Tecumseh: The gallant warrior

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Tecumseh was a great warrior, remembered for — among many things — his military contributions as a leader of First Nations in the War of 1812.

Tecumseh was born around 1768 near where Springfield, Ohio, is today and was 44 when the war broke out. Throughout his life, he watched American settlers encroach on Native land, forcing Natives to move again and again.

When American Native agent William Wells invited Tecumseh to talks in 1807, Tecumseh replied: “The Great Spirit above has appointed this place for us, on which to light our fires, and here we will remain. As to boundaries, the Great Spirit above knows no boundaries, nor will his red people acknowledge any.”

His willingness to deal peacefully with the Americans began to ebb with the Battle of Tippecanoe in 1811. It was an American attempt to force Tecumseh’s brother, the Prophet (Tenskwatawa), a religious leader, into a hostile act and it worked. Fighting erupted and casualties on both sides were comparable. The Americans thought the battle would break the Native belief in the Prophet. It was shaken but the Natives also saw they were equal to the American army.

In June of 1812, without knowing the Americans had declared war on Great Britain, Tecumseh decided Natives had to reclaim their land. He had a great ability to rally people to his cause and an innate understanding of military tactics and strategy.

He attacked and captured a supply train heading for U.S. Brig.-Gen. William Hull, who had struck into Canada early in the war and stretched his supply lines. When Hull, who was terrified of Native attacks, heard of the ambush, he stopped his march into Canada and returned to Detroit.

When Gen. Isaac Brock decided to force Hull out of Detroit, the mere presence of Tecumseh and his troops was a major tactical advantage.

Brock praised Tecumseh — “a more sagacious or a more gallant warrior does not I believe exist,” the commander wrote. Brock’s support for Tecumseh included a vision for a Native state south of the Great Lakes.

Brock’s aggressive actions impressed Tecumseh and other First Nations warriors and by the fall, Tecumseh was at the head of a Native army of 1,000.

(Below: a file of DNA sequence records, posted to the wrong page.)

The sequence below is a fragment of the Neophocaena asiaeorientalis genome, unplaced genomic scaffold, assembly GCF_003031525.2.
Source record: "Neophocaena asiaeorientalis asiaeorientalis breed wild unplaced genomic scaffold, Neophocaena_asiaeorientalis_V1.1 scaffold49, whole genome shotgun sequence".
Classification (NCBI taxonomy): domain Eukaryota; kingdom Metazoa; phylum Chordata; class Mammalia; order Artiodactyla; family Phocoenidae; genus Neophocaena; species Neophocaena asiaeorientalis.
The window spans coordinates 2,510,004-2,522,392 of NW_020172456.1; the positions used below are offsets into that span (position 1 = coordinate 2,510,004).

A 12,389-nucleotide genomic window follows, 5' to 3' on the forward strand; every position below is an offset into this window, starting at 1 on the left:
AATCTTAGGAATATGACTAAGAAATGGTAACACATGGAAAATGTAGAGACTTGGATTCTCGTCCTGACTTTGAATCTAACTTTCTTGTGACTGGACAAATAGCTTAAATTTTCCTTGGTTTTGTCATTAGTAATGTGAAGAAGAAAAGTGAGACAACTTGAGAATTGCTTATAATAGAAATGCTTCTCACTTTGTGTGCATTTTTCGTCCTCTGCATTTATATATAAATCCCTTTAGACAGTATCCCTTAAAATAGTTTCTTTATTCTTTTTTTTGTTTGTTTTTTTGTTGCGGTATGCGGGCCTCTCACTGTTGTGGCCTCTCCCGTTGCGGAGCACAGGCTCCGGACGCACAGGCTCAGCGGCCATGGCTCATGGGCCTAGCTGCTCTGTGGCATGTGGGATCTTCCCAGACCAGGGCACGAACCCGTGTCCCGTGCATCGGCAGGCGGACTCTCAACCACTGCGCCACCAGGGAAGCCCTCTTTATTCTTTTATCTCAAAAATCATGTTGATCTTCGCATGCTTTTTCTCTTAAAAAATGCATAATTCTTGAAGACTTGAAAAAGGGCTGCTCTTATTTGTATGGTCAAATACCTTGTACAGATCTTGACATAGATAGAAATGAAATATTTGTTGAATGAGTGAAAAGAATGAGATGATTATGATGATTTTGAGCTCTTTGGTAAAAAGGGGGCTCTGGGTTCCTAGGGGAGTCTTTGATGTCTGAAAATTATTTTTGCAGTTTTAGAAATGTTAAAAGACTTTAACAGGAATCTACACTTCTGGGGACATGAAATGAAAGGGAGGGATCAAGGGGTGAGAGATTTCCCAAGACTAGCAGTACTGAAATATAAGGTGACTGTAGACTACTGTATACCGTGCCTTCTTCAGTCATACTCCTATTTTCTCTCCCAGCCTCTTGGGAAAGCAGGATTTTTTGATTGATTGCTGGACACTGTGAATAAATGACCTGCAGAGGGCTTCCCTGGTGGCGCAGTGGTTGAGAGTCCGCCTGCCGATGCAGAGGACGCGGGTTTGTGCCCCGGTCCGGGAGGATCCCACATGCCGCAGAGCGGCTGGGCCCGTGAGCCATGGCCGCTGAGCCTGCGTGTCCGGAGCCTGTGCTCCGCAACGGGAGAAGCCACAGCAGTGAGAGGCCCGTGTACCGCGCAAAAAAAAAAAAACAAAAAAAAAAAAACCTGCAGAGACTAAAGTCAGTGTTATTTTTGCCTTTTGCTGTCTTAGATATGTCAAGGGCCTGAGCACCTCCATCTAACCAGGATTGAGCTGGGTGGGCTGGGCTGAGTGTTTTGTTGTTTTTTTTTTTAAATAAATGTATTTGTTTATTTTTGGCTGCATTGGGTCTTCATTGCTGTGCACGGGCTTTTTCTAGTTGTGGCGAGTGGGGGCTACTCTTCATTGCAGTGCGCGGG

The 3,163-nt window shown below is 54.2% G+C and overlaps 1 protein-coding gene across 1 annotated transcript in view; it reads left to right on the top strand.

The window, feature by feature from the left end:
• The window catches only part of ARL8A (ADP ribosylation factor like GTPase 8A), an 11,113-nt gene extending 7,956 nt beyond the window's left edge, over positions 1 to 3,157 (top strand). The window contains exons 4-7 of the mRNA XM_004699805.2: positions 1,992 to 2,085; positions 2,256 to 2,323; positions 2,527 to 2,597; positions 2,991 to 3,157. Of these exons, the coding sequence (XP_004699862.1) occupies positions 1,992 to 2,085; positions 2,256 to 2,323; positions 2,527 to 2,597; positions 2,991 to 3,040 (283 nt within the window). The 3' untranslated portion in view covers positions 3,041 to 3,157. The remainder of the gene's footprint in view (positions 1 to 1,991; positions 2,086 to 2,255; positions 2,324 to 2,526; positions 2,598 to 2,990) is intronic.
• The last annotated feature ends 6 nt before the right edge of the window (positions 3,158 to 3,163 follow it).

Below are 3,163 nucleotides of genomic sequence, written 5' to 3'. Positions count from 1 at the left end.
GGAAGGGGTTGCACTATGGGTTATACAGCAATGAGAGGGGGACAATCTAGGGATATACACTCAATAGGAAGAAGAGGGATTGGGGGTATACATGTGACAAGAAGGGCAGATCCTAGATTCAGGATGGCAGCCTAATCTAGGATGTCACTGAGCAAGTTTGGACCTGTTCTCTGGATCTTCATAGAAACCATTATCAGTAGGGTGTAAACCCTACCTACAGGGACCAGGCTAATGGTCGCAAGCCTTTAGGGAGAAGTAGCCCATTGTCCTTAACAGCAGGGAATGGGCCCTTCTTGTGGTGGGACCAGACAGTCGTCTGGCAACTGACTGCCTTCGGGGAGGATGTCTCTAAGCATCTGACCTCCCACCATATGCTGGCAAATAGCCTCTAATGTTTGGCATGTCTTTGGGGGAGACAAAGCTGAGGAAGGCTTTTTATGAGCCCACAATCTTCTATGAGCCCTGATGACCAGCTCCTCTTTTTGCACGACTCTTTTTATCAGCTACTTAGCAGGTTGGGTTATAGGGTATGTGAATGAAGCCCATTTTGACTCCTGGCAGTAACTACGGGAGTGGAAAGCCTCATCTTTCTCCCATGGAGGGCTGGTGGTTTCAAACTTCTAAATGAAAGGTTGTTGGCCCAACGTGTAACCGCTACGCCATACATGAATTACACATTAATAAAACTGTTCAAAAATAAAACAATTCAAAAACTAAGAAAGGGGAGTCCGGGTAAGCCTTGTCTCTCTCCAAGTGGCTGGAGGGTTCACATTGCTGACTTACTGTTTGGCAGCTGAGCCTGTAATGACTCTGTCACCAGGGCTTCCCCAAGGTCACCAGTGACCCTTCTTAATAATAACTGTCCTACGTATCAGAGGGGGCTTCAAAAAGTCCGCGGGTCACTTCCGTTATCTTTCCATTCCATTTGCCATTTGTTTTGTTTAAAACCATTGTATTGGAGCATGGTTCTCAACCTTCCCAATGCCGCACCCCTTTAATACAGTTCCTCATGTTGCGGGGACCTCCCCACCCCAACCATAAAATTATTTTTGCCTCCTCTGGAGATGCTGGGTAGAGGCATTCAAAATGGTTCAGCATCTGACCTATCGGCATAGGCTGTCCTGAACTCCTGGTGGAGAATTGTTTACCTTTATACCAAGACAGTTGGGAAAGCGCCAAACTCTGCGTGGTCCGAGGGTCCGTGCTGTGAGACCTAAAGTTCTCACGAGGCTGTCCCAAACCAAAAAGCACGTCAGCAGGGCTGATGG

When Brock died at the Battle of Queenston Heights in the fall of 1812, Maj.-Gen. Henry Procter took over British operations in southwestern Ontario. He was not as aggressive as Brock and lacked his tactical imagination. By July 1813, after a series of failed sieges on American forts, Native and British-Canadian troop morale was sinking.

So too were British-Canadian ships. The American naval victory on Lake Erie made any forays south of the lakes untenable. The Natives and British Canadians retreated to the north side of the lakes.

Now with no means of supply along Lake Erie, Procter decided to withdraw to Canada where it would be easier to provide for his troops. Tecumseh wanted to stay and fight the Americans. Procter promised he would fight when the time was right.

That time was Oct. 5, 1813, at the Battle of Moraviantown.

The British and Canadians were demoralized and Procter was seen as weak. The First Nations warriors were angry and frustrated; some left in disgust before the battle.

As the fighting began, the British formed lines and the Natives took a position in a swamp to the British right. When the Americans attacked, the British turned and fled, leaving Tecumseh and 500 warriors facing 3,000 Americans.

Tecumseh was killed.

His loss was so strongly felt, many First Nations south of the Great Lakes made peace with American forces immediately following his death.